Report of Major William H. Fidler, Sixth Kentucky Cavalry.
HEADQUARTERS SIXTH KENTUCKY CAVALRY,
Calhoun, Ga., September 5, 1864.
LIEUTENANT: I have the honor to report the following as a complete account of the operations of the Sixth Kentucky Cavalry from May 3, 1864, to September 1, 1864:
On 3rd of May, while encamped near Chattanooga, I received an order from Colonel L. D. Watkins, commanding brigade, to proceed without delay to Wauhatchie Station, to which point the other regiments of the brigade had been ordered. Upon arrival I occupied by order a deserted infantry camp, and immediately commenced the building of stables, and to use every other exertion that would tend to recruit the horses recently drawn from corrals near Chattanooga. While in this locality the duties of the regiment were very light, having but little scouting to do and, receiving a tolerably good supply of forage, the horses recruited as rapidly as could be expected.
On 10th of June, in compliance with orders, Captain Cook with 100 men accompanied Colonel Watkins to Broomtown Valley, and from thence to La Fayette, Ga., returning on the 16th. On 18th the effective mounted force of the regiment, 250 men, myself in command, marched to La Fayette with portions of the Fourth and Sixth Kentucky Cavalry, all under command of Colonel Watkins. The country surrounding La Fayette being so infested with scattering bands of rebels, our mounted duties began at once to be heavier. Forage reached us from Chattanooga in limited quantities, and the opportunities for grazing were lessened in consequence of the necessary in crease of labor. By reason of this the convalescent horses upon which the regiment was mounted failed to recruit as rapidly as was anticipated, many of them being diseased when drawn, and many permanently disabled, failing to receive the required rest, died in camp or were left exhausted on marches. On 21st of June Captain J. H. Coffman, Company B, with sixty men,was ordered to scout in the direction of Gaylesville; he returned on 23d, having captured a mail. On the morning of 24th, about 3 o'clock, the enemy having attacked several picket posts leading westward from the town, by order of the commanding officer of the brigade my command was mounted and, under his personal guidance, charged out on the Chattanooga road to meet the enemy, the locality in which the most firing was heard. After a brisk hand-to-hand encounter we were forced to retire toward the public square, taking with us several prisoners. I was then ordered to dismount my force, and with part, about 100, to occupy the jail, a corner brick building, and an adjacent house, the rest the court-house. Throughout the engagement, which lasted about six hours, my men and officers, without exception, behaved handsomely, and that we inflicted severe loss on the enemy their killed and wounded in our locality will attest.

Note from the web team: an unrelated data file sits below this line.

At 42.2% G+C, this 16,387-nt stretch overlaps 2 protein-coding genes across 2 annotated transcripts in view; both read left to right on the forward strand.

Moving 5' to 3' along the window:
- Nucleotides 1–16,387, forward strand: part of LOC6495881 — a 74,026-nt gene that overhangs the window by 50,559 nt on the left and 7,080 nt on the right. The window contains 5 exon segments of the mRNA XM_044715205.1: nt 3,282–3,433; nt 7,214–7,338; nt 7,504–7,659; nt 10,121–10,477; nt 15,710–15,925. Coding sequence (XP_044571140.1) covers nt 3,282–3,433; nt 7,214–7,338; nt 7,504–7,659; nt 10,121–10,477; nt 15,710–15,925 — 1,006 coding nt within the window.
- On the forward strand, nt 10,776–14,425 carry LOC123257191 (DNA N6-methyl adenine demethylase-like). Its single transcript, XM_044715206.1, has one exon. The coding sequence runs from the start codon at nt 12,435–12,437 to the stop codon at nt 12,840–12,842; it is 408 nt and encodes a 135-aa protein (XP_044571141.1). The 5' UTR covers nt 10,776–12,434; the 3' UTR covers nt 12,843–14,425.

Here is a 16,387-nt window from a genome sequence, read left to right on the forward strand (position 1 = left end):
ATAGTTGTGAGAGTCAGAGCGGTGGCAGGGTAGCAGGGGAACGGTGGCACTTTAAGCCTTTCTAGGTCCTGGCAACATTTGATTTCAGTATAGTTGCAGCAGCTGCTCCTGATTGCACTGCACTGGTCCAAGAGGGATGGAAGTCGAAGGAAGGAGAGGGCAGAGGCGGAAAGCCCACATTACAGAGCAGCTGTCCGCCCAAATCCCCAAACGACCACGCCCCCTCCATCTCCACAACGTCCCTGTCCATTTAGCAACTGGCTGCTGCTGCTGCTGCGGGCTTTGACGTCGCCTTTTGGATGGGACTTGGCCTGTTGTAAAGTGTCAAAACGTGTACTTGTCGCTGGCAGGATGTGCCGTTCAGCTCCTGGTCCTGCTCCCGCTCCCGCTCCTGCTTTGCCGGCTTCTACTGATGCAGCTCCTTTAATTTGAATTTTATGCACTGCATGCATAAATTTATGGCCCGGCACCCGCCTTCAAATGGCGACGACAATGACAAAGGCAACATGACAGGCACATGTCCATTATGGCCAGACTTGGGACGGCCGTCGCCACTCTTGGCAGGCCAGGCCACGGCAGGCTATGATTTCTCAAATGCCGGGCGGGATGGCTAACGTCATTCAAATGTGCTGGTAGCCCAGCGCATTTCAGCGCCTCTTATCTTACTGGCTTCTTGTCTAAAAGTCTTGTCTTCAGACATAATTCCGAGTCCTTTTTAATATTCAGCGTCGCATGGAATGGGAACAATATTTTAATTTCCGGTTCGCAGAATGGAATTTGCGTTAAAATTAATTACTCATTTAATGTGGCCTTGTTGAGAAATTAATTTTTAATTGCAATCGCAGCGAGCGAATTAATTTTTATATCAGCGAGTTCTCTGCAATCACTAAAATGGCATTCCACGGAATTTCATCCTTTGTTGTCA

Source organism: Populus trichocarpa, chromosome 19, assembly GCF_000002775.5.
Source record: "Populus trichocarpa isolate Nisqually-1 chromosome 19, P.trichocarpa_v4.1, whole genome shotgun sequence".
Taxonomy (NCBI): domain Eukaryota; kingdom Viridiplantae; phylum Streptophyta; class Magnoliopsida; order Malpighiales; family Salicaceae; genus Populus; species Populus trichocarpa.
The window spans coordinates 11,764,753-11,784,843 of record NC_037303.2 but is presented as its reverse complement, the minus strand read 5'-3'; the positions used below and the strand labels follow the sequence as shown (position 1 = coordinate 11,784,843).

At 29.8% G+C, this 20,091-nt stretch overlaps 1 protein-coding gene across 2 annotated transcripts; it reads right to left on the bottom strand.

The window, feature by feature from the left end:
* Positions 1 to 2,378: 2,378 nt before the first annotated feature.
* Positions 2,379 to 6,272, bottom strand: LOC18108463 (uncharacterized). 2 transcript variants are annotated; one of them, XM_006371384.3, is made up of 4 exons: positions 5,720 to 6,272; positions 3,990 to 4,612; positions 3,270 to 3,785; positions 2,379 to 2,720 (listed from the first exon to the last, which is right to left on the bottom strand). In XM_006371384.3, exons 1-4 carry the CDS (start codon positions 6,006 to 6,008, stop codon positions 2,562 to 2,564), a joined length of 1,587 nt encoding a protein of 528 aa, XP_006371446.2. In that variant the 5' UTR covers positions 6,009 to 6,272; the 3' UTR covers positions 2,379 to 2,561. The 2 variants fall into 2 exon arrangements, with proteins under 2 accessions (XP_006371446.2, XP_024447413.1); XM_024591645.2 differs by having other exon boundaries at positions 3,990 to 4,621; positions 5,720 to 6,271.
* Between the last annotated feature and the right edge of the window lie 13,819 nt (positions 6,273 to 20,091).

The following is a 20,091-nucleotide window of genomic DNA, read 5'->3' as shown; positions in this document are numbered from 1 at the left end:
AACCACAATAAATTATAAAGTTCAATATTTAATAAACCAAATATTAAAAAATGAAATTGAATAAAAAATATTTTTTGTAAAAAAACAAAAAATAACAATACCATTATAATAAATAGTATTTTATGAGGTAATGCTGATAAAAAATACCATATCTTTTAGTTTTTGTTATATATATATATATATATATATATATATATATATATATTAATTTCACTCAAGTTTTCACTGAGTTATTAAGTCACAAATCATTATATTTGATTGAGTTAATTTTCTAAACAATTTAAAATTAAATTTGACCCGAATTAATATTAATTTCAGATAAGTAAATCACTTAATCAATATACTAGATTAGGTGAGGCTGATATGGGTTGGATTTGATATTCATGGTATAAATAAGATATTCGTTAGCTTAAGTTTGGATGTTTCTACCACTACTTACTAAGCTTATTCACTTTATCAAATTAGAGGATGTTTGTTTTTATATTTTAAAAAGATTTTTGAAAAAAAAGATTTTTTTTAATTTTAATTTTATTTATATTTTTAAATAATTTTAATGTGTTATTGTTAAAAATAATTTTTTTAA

On 8th of July Major W. F. Stafford, with the entire regimental train and all the men left at Wauhatchie Station, arrived at La Fayette. On 27th, five companies A, E, F, [G], and M, under Captain P. G. Lanham, Company F, were ordered to Gordon's Mills. From there Companies G and M, Captain Brentlinger, Company M, commanding, were sent to Nickajack Gap. These companies remained